All posts by Joe O'Hare

Submitting Your Short Film To Festivals – Quick Tips

By | Projects, Two Fat Ladies | No Comments


So…you’ve poured all your blood, sweat, tears and inter-personal skills into making your film – what’s next?

Well one of the next steps could be to find some film festivals to submit your film to.

I’m currently in the process of submitting our short film ‘Two Fat Ladies’ into some festivals and here’s some good advice I’ve received that’s helped me along the way:

  • Set an overall budget of what you want to spend including both submission fees and travel/accommodation of the festival location.
  • Look at some festival submission sites such as reelport, FilmFreeway and Withoutabox (there are others out there but I found these the most useful)
  • Have a look through each website and note what festivals you’d like to submit to, the cost and deadline for each.
  • Subscribe to the site(s) and fill in the info – this is the time consuming part and you’ll need things like an online link to the film (password protected), synopsis, cast/crew names, budget of film, trailer, production photos and other bits and bobs.
  • Once your profile is complete you’re able to submit. I’m targeting fairly local festivals as well as ones where I can stay with friends/family to keep costs down and some festivals are free to submit to, which is great.
  • Make sure you find out how established the festival is – this generally relates to how long it’s been going, judges and venue. You don’t want to travel hundreds of miles only to be disappointed.

There’s arguments for and against submitting to festivals due to time, cost and overall benefits. Ultimately, we all want to find an audience for our films and continue to make films.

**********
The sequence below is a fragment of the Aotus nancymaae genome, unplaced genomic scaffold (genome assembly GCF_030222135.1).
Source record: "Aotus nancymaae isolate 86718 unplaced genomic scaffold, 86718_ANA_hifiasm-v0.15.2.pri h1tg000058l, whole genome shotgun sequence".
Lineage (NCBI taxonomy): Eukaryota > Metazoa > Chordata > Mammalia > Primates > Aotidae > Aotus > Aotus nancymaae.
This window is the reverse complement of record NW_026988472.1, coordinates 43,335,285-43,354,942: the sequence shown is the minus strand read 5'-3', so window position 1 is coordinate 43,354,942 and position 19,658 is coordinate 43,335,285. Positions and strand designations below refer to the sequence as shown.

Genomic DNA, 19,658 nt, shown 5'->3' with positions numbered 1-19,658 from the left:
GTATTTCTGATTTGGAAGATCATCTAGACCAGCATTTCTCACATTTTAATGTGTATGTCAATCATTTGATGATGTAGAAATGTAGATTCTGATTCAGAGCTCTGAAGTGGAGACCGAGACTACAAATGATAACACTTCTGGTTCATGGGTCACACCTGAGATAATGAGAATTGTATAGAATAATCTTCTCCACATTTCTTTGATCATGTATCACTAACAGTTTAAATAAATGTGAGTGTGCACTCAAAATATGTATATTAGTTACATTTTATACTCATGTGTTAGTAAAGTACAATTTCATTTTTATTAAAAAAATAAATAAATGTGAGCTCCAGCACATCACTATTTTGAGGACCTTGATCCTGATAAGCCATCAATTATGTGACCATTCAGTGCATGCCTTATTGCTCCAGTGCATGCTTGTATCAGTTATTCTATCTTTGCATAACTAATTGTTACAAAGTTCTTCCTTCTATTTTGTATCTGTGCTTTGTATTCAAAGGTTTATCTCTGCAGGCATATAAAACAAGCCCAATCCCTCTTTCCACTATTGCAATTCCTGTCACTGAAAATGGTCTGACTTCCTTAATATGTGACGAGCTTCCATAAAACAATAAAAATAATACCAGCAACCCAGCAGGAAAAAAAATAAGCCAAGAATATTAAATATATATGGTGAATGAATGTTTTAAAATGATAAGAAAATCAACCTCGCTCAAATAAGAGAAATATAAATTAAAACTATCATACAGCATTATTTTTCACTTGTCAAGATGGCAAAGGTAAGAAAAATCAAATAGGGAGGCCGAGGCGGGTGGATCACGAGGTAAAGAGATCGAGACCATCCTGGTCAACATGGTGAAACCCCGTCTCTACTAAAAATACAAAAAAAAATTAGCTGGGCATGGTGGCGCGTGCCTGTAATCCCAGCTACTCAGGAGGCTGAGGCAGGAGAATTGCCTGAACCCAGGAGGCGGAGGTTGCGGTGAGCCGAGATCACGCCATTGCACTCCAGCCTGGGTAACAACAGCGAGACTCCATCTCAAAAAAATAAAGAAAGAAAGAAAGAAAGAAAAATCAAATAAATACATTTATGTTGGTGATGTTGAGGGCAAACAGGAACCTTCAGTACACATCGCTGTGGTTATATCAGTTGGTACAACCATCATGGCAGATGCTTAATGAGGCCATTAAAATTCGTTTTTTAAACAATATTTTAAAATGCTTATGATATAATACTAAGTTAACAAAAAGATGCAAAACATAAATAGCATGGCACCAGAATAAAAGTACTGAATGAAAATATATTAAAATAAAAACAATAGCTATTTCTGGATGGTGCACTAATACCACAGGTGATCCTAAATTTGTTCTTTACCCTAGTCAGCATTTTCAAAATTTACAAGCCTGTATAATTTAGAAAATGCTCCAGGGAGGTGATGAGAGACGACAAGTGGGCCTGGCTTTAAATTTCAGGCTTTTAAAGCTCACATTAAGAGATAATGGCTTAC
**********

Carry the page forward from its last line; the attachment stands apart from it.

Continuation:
I’ve heard that being shortlisted/winning can potentially help your profile as a film maker and boost your reputation. Also, attending festivals means you’re likely to meet other like minded people and contacts.

If you’re prepared with a synopsis/treatment/ideas for next projects then you never who know you’ll end up chatting to – this can open up further opportunities.

Feel free to comment with any top tips you have!

Green Screening: Lighting & Composition

By | Workflow | No Comments

Howdy folks!

I’ve been working on some green screening this week for a project called ‘Question’ we’re working on for Bethel Church, Cardiff.


Filming took place in the Bethel Church hall during the daytime. We wanted to control the light as much as possible and so blacked out any natural light coming through windows as much as possible, as well as turned off artificial light sources in the room. Up went the green screen – it was nice to use a pop-up one as you’re able to get a consistent surface far easier than pinning up green cloth. We got the camera set up in a rough position and our presenter (the glamorous Cynan) in front of the green screen.

Time for some light.

The green screen was lit with two¬†portable floodlights each side that were positioned in order to get a consistent spread across the green screen. For Cynan, a keylight was set up fairly close camera right and a back light further away camera left. Adjustable LED’s were used for this with varying levels of diffusion, created by placing circular diffusers on mic stands in front of each light. We adjusted the positions of the lights in order to get a natural look with no heavy shadows.


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